Instant payments regulation has, so far, garnered tentative support from lobby groups in Brussels.

Card industry association Payments Europe told VIXIO that it welcomes the uptake of instant payments, which will increase the variety of payment instruments accessible by consumers and retailers. “We see that adherence to SEPA SCT Inst is increasing organically and believe this will continue in the coming years.”

At the same time, however, the association cautioned that should adherence to instant payments become mandatory, regulators need to be mindful of the time, resources and investments this will require of market players to ensure the highest levels of safety and security, which European consumers are accustomed to, in all transactions.

“To ensure PSPs can respond to the needs of payment users, be it, merchant or consumers, Payments Europe calls on the regulators to allow for payment instruments to compete in a regulatory-neutral framework,” the spokesperson said.

The European Banking Federation also had a response to the European Commission.

“If adherence were to be mandated through legislation, PSPs must be given a sufficiently lengthy rollout period due to technical build and consumer considerations,” the trade association said in a consultation response last year.

The commission should also carefully consider the needs and costs of SCT Inst for non-eurozone markets and PSPs, and is important to take into consideration that some PSPs have very specific or "niche" customers who do not need instant payments and therefore it would not be proportionate to mandate these PSPs to adhere to SCT Inst, the EBF continued.

“We would also emphasise the importance of resolving issues around sanctions screening as the current situation can present an obstacle to some PSPs wanting to adhere.”

Instant gatekeepers

Sources have told VIXIO that they think financial institutions will continue to apply high pricing for as long as they can get away with it.

It is this high pricing that has triggered the commission’s plans, with the 2021 vision for a better uptake of instant payments never becoming a reality in the end.

Consumer fees for SCT Inst vary considerably across the EU, being up to €7.75 in Italy in comparison with €1.25 in Belgium, according to a report on instant payments published by BEUC, the EU’s consumer lobby association.

“Disproportionally higher fees for SCT Inst vs regular credit transfers work against the commission's strategy for instant payments as the new normal,” said Cuccuru.

The European Commission, he continued, may therefore propose measures to lower/cap instant payments fees, such as a parity rule with regular credit transfers.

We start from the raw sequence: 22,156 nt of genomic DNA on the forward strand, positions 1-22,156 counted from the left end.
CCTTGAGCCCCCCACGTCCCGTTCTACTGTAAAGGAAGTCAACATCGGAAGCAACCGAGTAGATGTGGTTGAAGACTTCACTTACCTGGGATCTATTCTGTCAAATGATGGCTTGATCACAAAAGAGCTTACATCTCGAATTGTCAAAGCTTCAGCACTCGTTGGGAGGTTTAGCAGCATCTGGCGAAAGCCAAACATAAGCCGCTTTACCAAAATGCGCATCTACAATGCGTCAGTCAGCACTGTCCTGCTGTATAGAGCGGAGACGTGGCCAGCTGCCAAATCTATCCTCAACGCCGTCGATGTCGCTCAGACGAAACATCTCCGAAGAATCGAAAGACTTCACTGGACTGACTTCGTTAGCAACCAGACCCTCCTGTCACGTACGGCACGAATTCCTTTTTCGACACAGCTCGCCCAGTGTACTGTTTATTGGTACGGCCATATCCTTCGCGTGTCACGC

“Consumers are discouraged from choosing an instant payment over a slower payment,” complained the EFA.

This, the spokesperson suggested, is because of a number of reasons.

“Higher fees play a huge role in the decision process. However, in some cases, instant payments aren't even available unless consumers have signed up for a premium account, leaving those with basic accounts in the cold.”

“If instant is to become the norm, the commission's proposal needs to ensure instant payments are no longer seen or priced as a premium service,” the spokesperson argued. “It'll be impossible to build innovative payment solutions onto the instant rails if SCT Inst isn't universally adopted.”

This has already been something that has caught the attention of national competent authorities.

For example, in February this year, the Italian Competition Authority (ICA) imposed a €1m fine on Crédit Agricole for pushing its clients towards SCT Inst instead of standard SCT. In this way, the institution could collect the higher fee applied to SCT Inst.

The ICA found that Crédit Agricole insistently offered SCT Inst at the moment of initiating online credit transfers, for example, by re-proposing SCT Inst after the client had already opted for an ordinary SCT and by indicating SCT Inst as the suggested option.

According to the ICA’s ruling, this is an unfair commercial practice that distorts consumers' economic behaviour.

And while the EU negotiates its final package for instant payments, there is a chance of further action being taken by the authorities.

“We would expect national authorities across the EU to sanction banks steering consumers towards more expensive SCT Inst if this is done in a way that is misleading for consumers,” said Cuccuru, pointing out that this practice is prohibited under the Unfair Commercial Practices Directive and its national implementing rules.